The Florida Court of Appeals explained that Florida contracts require several elements to be valid. A valid contract includes acceptance, consideration, and sufficient specification of essential terms. However, unsure how to rule on this specific issue, the court certified a question regarding the validity of exculpatory clauses in Florida contracts to the state’s high court.

Recently a state appellate court issued an opinion in a Florida personal injury case requiring the court to decide whether an accident victim could still recover for their injuries when they were under the influence of drugs or alcohol when the accident occurred. According to the court’s opinion, the plaintiff appealed a trial court decision that found him unable to recover any damages after being injured in a motor vehicle accident because he was under the influence of an alcoholic beverage at the time. As required by law, the trial jury apportioned liability amongst the plaintiff and defendant. They assigned 55 percent negligence to the plaintiff and 45 percent negligence to the defendant.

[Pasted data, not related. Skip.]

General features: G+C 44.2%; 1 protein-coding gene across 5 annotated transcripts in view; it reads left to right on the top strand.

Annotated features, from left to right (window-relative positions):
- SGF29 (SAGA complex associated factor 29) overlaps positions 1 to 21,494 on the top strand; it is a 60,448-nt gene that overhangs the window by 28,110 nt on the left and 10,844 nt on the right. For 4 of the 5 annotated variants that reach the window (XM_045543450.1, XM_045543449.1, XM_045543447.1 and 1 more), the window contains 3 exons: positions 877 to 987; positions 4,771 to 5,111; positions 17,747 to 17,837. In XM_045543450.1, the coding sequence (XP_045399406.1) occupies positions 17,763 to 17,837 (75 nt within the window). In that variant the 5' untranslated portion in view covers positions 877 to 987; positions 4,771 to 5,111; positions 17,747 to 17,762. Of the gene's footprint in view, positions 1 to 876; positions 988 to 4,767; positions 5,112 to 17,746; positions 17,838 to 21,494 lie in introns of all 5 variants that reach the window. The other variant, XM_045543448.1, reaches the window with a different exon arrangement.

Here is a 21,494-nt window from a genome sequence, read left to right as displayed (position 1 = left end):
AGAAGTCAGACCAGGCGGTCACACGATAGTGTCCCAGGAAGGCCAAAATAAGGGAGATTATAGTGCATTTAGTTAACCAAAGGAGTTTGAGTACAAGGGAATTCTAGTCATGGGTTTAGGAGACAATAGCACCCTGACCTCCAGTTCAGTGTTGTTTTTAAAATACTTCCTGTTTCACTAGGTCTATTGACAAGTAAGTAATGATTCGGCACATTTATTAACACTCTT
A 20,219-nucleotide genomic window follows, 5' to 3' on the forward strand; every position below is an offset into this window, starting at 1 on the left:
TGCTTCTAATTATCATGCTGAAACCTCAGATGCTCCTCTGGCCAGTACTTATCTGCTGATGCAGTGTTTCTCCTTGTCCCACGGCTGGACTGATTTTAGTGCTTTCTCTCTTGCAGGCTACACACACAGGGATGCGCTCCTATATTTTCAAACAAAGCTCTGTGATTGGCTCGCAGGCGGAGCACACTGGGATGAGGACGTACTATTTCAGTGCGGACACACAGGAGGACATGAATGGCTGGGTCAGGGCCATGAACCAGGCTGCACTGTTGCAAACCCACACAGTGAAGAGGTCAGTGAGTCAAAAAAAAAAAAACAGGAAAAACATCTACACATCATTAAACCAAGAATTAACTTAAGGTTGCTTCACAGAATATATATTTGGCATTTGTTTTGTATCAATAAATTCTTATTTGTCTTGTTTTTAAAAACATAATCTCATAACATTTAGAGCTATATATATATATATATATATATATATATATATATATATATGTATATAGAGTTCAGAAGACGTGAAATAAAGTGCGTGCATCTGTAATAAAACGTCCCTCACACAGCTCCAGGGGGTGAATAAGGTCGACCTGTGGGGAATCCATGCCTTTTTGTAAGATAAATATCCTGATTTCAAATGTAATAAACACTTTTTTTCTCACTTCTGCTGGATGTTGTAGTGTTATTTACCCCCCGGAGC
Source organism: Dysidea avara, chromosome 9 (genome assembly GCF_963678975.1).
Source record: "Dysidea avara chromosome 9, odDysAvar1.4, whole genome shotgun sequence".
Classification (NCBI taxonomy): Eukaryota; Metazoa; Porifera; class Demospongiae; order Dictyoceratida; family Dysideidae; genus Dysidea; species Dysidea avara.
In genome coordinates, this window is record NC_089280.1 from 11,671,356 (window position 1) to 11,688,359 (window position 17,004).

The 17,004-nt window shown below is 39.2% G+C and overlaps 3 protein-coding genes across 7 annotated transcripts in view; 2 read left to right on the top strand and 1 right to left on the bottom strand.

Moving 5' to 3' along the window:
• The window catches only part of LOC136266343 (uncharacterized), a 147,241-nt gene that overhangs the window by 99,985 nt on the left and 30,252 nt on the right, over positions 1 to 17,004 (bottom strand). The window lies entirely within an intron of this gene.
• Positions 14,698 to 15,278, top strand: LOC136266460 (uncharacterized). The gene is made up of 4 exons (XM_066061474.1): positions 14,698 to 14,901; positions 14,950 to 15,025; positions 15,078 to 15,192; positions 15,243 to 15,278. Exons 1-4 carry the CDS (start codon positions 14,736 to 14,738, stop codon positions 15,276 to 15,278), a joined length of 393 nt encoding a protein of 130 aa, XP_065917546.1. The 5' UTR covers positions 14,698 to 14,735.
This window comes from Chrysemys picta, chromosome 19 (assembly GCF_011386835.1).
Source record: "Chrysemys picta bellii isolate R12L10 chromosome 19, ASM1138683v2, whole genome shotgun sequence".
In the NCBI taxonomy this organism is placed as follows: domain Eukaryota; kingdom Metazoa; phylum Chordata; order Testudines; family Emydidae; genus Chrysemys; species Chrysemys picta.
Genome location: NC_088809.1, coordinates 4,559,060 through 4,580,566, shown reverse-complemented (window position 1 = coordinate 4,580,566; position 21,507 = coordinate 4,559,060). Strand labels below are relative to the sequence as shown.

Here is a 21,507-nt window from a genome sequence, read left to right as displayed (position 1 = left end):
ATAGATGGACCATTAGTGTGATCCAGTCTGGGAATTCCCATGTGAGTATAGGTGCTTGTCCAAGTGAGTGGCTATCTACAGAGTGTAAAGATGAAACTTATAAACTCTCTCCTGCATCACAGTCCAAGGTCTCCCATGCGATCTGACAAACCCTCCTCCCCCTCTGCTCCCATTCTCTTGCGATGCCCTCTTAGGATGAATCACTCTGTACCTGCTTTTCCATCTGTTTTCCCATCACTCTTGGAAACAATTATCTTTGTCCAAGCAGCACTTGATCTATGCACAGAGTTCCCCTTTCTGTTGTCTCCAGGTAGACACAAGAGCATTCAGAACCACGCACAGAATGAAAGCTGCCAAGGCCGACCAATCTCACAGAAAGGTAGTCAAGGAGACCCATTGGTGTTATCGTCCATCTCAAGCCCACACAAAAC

Generally, Florida is considered a “pure comparative” negligence state. In pure comparative negligence states, plaintiffs can recover compensation from another party, unless the plaintiff is the only one to blame for the accident. In theory, this means that a plaintiff can recover compensation for their injuries even if they are 99 percent at fault. However, their proportionate level of fault reduces the total damage award. The “drug and alcohol” defense, contained in Florida Statutes section 768.36, is an exception to this general rule.

In such cases, the court can preclude the plaintiff’s recovery if the defendant can establish that the plaintiff was more than 50 percent at fault for the accident and their injury occurred when they were under the influence of drugs or alcohol or their blood or breath alcohol level was .08 or higher. Most importantly, the jury must also find that the influence of the alcoholic beverage or drug caused the plaintiff to be more than 50 percent at fault for their injuries. Each of these requirements must be met for the defense to apply.